It’s worth revisiting the original acquisition of Guitar Center.

As for how this impacts people making and consuming musical instruments, I think the scale of the implication really comes down to whether they’ve found other alternatives. Those whose fates are intertwined with Guitar Center may face tough times. But those who don’t may see this as non-news. If you’re a manufacturer, we’d be curious to know how much you rely on the big box chain – or its rivals.

  • Sunny Haair

    Well, that sucks. I guess a possible resurgence/need of Mom & Pop stores is good though.

    Guitar Center owns MusiciansFriend and Music123 (among others) right?
    I wonder what it means (if anything) for their online presence.

    • jonathan_m

      If this is truly the end of GC. They will be missed around here. Service has always been great, they’ve always matched and beat online prices, This is quite the bummer for me, and I know it will be for other musicians here in Seattle.

    • NWBassist

      American Music was there before and will be after. The REAL Seattle music store.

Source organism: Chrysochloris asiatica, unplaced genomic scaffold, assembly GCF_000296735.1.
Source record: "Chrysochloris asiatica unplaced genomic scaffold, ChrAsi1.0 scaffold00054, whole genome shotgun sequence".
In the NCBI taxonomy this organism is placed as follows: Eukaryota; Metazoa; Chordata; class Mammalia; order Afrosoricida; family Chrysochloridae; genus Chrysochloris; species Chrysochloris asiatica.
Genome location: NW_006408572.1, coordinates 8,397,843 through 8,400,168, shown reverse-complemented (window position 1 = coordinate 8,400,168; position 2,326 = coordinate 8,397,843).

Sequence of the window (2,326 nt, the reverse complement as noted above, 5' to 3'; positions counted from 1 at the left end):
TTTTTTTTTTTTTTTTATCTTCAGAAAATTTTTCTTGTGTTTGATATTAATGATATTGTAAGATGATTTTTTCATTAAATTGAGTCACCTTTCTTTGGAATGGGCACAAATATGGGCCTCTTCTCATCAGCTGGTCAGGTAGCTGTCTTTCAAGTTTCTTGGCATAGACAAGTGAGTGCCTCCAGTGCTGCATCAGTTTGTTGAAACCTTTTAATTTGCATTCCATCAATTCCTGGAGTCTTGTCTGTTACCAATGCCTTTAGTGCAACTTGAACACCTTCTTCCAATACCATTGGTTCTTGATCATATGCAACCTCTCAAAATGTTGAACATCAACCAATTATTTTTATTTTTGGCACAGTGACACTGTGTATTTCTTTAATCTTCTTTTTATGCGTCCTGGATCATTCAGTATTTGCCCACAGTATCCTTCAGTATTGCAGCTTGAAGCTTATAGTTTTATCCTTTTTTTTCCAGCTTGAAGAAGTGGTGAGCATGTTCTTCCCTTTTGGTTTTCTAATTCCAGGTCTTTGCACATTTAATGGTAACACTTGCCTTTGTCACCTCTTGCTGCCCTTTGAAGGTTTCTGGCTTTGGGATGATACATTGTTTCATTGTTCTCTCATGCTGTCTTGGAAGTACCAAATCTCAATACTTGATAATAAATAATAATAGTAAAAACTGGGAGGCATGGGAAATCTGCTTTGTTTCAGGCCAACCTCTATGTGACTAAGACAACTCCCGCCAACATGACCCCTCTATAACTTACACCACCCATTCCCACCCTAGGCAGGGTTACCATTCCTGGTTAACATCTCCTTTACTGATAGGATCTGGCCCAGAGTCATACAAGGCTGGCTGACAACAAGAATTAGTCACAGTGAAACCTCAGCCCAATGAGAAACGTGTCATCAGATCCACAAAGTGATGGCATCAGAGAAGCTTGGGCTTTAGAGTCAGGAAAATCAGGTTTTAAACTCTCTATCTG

• Ifthenwhy

    Everyone on The Street knew that Guitar Center’s aggressive and dreadfully timed expansion would ultimately place them in an untenable position. My guess: the junk debt will choke them out of existence.

    And Sweetwater/Vintage King etc. wait with open arms.

  • mercury

    I don’t know that Guitar Center is a good model for the future anyways….I mean, let’s be serious here…do you think demand for guitars today is the same as it was before we had all of the electronic music toys that we have now? (and I don’t mean toys in a derogatory sense)…Tools are shifting to software and instruments are following that pattern. To make it worse, Amazon…do you really need to go into Guitar Center to fight with 100 teenagers to try a Moog? You can very easily assess if you want it with the infinite amount of reviews, sound bits, youtube videos, etc, and click on Amazon and get it almost immediately. I’m actually shocked that they lasted this long.

    Oh, and, it’s not accidental that Bain loaded them with debt that they cannot service. This is the “business model” of all PE firms…even in a profitable sector in a profitable economy, the private equity leaches can suck the blood out of any firm, it turns them on.

    • Peter Kirn

      Demand for guitars is higher, actually. But that doesn’t mean you want Guitar Center as the place to experience that instrument, or a Moog keyboard, or anything else.

      And yes, private equity has this approach…

    • Foosnark

      I really dislike the poor service, crowds and noise of Guitar Center. But I also want to sometimes try instruments before buying them. I prefer smaller, local stores. Unfortunately there are not many of those around, and their selection where it comes to electronics and software is pretty poor compared to GC.